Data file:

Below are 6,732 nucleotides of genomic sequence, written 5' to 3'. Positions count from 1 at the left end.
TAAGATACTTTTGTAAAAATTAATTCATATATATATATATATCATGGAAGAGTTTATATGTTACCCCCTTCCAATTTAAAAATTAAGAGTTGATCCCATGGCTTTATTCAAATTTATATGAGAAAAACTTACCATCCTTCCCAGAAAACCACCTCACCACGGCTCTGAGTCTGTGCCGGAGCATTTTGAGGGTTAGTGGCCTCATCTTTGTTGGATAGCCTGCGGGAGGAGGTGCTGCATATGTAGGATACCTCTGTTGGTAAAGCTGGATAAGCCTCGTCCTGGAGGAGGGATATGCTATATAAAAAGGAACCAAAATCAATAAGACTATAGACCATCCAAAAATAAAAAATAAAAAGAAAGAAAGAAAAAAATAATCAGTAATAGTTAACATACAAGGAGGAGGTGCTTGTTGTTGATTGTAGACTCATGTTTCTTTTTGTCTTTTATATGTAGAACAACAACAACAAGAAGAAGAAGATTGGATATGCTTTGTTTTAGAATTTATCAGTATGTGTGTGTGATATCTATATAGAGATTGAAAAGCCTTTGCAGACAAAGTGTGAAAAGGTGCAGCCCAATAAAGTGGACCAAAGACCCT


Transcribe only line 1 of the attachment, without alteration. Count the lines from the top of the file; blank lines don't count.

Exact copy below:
Below are 6,732 nucleotides of genomic sequence, written 5' to 3'. Positions count from 1 at the left end.